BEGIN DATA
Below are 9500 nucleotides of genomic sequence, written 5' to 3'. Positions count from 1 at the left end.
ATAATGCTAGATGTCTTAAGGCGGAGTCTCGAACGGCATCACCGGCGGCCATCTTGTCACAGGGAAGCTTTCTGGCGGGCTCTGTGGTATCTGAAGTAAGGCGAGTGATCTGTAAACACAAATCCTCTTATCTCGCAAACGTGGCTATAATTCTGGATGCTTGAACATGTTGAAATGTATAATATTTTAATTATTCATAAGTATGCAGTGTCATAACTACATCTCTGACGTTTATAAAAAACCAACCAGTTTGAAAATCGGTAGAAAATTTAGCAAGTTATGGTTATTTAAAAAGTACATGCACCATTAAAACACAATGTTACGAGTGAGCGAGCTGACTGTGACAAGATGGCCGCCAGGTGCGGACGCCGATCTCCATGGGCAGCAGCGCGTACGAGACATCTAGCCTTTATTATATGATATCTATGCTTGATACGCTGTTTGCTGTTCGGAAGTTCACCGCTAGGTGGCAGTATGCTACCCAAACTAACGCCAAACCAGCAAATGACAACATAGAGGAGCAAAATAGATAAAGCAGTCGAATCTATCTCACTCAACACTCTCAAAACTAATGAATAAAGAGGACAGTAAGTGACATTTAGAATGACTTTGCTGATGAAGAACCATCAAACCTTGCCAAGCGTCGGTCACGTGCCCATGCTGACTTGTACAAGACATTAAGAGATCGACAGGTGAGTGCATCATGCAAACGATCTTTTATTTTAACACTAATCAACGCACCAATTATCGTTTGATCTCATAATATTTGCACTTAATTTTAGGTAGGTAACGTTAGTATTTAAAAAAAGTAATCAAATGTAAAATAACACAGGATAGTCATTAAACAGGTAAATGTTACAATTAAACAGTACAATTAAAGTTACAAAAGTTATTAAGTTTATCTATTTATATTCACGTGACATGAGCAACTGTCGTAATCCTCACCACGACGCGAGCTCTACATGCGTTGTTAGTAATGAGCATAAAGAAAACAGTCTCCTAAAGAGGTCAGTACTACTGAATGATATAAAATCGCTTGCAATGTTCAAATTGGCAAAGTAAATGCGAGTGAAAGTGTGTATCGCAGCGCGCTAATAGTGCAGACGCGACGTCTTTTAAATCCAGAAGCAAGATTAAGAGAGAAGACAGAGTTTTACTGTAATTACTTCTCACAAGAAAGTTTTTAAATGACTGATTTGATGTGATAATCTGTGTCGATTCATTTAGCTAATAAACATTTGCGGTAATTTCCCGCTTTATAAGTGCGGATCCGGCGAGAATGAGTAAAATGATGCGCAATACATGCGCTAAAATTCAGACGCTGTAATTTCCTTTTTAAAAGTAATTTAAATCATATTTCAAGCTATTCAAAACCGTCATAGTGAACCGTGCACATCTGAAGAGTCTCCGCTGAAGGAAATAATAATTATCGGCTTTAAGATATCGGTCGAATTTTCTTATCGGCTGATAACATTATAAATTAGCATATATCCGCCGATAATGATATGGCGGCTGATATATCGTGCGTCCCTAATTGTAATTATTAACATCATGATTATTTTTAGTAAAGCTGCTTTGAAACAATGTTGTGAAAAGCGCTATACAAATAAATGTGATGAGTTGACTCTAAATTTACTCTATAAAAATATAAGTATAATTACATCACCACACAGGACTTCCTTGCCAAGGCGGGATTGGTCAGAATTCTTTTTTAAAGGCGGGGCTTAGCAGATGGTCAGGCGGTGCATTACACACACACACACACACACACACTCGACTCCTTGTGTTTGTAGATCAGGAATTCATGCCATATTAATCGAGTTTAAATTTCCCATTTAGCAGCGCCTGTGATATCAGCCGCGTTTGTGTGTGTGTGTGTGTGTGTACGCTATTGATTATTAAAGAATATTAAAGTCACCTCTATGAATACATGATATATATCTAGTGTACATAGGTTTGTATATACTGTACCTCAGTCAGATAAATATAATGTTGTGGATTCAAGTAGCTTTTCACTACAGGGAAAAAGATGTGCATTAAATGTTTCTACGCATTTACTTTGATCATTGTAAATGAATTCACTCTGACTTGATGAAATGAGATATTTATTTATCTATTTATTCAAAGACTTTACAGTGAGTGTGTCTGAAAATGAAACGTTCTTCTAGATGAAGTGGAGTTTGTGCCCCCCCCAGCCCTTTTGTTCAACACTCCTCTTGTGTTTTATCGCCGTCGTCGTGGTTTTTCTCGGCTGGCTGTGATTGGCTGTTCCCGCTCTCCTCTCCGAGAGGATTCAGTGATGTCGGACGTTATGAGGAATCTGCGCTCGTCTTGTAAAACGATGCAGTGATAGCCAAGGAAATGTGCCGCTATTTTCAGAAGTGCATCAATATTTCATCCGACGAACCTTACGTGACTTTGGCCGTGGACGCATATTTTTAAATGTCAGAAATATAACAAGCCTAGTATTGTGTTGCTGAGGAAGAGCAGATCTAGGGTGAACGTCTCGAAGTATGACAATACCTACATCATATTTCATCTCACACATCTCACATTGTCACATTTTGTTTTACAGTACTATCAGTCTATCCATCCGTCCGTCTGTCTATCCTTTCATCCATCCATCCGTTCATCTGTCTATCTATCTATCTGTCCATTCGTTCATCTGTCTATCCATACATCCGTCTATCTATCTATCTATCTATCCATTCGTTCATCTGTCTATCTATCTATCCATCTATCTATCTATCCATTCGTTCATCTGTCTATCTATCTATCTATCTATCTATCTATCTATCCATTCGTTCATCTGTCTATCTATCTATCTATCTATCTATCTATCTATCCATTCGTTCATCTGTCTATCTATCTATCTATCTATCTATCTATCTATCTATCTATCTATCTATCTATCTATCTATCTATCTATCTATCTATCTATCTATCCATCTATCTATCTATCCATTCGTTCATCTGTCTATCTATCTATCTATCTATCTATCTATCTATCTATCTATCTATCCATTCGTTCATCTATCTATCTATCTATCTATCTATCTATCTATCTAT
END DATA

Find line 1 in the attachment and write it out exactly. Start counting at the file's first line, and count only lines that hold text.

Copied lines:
Below are 9500 nucleotides of genomic sequence, written 5' to 3'. Positions count from 1 at the left end.